Familiar Strangers, on the other hand, had a Point A-to-Point Z plotline that was told through dance. Four spoken words were used in the show’s entirety. The challenge for that show was using song and dance for two hours to tell the story and to keep the audience engaged. As long as there is a reaction from the audience I am pleased, whether I am choreographing, directing, or have written a show. If an audience member leaves with no reaction I have not done my job.
BLT:Your publicity photos for New Phoenix Theater’s production of Peter Pan are generating a lot of excited buzz. How did you begin to moonlight as a photographer? And does the striking and highly stylized look of the photos reflect the actual production—or has it even informed or inspired the production?
MW: I have many influences when it comes to photography. My older brother Jim gave me a camera four years ago and said, “Do something with this.” He is an amazing landscape and architectural photographer, and I tried to emulate his work.
After a few months, I found that I wasn’t too interested in photographing buildings. I asked a friend if I could do his headshots for him. Looking back, they were a complete mess, but they were a starting point. I started doing headshots for more of my friends and honed my craft. I started doing production stills when I did a shoot for Macbeth at the New Phoenix. It was then that I knew I could help propel a show by capturing not just a photo, but a mood.
For Peter Pan, (director) Kelli Bocock-Natale gave me some ideas for what she wanted and she let me choose the location. And quite honestly, it all fell into place that day. When we got to Amherst State Park, we all said, “Yes!” We knew it was right. It was a great feeling. I hope the photos have inspired the production - I have to say that that shoot was one of my favorites I have ever done.
BLT: Your photography has also included Western New York actors and actresses in very stylized fashion type shoots. What inspired this concept?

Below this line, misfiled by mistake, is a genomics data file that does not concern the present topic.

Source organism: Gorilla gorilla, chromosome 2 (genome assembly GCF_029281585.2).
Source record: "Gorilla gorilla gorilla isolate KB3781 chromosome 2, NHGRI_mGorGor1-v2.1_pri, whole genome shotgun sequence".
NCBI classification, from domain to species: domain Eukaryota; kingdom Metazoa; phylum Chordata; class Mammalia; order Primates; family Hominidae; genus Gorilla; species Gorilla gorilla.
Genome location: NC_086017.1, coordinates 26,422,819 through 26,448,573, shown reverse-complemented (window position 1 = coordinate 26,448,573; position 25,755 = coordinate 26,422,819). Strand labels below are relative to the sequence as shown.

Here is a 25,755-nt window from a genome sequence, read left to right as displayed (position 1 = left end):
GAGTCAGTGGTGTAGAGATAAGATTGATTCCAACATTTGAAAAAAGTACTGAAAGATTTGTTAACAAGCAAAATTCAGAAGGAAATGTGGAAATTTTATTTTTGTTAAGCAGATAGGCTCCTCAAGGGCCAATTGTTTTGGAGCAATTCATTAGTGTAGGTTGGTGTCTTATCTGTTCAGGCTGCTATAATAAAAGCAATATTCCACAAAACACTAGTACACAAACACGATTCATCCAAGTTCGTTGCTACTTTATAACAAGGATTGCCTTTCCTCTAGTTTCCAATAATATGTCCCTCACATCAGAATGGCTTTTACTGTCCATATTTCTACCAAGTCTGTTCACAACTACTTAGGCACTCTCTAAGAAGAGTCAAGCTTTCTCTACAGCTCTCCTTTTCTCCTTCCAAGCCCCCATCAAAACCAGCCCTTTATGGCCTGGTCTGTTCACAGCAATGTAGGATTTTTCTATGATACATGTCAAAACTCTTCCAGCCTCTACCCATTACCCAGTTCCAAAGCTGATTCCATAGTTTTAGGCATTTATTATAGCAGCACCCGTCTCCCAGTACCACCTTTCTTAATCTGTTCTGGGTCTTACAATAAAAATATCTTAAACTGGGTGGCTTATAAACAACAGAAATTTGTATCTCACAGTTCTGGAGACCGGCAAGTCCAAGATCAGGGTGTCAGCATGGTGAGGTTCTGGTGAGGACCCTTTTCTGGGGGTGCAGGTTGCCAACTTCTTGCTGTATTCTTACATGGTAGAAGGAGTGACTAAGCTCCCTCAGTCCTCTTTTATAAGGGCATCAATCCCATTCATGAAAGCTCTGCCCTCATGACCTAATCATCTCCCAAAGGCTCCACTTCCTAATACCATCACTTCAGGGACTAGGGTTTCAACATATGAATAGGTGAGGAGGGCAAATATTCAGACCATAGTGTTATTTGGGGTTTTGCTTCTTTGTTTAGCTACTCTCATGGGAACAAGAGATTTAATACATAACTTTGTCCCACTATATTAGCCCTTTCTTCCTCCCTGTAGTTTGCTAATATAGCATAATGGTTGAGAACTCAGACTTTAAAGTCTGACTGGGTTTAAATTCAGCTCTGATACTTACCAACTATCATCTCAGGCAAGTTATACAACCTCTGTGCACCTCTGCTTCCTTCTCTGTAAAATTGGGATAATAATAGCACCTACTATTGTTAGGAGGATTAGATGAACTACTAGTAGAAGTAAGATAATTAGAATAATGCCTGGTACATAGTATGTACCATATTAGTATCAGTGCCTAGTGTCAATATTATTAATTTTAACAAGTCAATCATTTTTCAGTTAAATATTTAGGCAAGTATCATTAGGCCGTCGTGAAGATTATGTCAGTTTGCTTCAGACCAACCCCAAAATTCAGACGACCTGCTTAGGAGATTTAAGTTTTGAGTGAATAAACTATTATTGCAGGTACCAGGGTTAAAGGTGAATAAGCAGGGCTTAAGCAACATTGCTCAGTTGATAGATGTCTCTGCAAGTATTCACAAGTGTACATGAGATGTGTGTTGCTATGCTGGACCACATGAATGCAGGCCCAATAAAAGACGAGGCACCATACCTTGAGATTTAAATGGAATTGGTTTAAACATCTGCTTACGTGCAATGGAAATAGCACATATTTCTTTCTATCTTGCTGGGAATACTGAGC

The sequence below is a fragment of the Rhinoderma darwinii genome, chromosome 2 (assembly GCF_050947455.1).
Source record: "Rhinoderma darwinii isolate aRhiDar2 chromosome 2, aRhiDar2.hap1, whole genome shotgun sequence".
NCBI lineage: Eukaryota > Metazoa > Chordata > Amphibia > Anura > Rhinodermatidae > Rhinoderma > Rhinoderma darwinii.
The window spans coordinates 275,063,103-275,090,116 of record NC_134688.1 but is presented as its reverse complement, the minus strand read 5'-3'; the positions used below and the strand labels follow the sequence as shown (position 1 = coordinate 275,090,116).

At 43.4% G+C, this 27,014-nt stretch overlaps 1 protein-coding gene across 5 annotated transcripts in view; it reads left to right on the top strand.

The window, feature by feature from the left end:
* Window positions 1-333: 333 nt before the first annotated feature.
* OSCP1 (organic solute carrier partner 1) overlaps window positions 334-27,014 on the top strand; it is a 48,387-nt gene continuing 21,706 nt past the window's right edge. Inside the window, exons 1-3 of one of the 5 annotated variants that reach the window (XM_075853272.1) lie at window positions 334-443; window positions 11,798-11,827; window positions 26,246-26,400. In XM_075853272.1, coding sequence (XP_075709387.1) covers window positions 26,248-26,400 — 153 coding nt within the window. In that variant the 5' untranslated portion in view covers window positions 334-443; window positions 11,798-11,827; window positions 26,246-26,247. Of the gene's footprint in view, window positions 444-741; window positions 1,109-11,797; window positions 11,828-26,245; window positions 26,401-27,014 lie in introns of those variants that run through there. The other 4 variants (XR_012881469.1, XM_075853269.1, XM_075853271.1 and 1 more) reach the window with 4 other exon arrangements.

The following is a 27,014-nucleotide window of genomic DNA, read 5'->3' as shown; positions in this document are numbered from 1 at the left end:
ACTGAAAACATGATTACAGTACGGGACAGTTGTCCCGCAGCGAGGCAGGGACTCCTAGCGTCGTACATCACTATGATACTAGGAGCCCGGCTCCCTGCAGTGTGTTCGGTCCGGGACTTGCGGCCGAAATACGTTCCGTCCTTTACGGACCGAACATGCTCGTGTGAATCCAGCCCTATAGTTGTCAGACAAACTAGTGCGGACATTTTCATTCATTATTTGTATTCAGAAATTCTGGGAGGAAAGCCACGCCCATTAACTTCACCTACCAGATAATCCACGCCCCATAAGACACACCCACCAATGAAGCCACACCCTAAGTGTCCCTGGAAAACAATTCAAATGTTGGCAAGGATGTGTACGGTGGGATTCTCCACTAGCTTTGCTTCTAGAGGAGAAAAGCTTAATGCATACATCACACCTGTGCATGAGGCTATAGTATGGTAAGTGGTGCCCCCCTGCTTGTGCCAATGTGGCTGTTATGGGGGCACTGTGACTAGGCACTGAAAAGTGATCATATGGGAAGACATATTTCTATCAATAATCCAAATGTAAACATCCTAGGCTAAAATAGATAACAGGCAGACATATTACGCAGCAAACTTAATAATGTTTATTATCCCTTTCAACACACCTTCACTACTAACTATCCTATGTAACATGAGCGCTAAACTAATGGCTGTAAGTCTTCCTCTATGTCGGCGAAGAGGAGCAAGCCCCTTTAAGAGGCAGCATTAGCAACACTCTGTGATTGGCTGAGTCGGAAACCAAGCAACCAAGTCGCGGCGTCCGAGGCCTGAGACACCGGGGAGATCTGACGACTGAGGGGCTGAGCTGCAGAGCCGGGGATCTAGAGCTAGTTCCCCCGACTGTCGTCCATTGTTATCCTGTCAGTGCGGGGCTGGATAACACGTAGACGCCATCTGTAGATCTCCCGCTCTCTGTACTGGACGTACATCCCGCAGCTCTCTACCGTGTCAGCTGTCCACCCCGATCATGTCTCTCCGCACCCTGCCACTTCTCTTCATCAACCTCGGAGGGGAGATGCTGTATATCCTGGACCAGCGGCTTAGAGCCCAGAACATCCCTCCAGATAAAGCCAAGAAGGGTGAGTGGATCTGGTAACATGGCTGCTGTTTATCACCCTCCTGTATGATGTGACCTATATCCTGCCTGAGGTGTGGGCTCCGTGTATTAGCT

MW: One of my biggest influences is Alexander McQueen. He was so daring and controversial and stylized. Each of his runway shows had a different theme and they all were over-the-top and fabulous.
Another one of my influences has to be my own life. My first photo shoot, “A Modern Fairy Tale,” came out of reading my niece a goodnight story. My second, “Ghosts in the Trees,” came from my relationships with my sisters. My “Suburban Animal” shoot came from hanging out in a costume shop with my best friend staring at all these furs that were donated to the theater. I’m planning my next one if anyone’s interested in being a model for me.
BLT: What forthcoming projects are you particularly excited about?
MW: I am directing Hedwig and the Angry Inch for ALT at the Warehouse, opening Jan. 6. After that I am directing and choreographing A Grand Night For Singing at Musicalfare. I’m very lucky to have had another full theater season and to work with the people I do. Buffalo’s a great town and I’m happy to call it my home.
The Blog Less Traveled is a bi-weekly look at the Buffalo theater scene by Scott Behrend of Road Less Traveled Productions. Previous entries have included interviews with Buffalo-born playwright Sean Cullen and Derek Campbell of the Irish Classical Theatre Company, among others.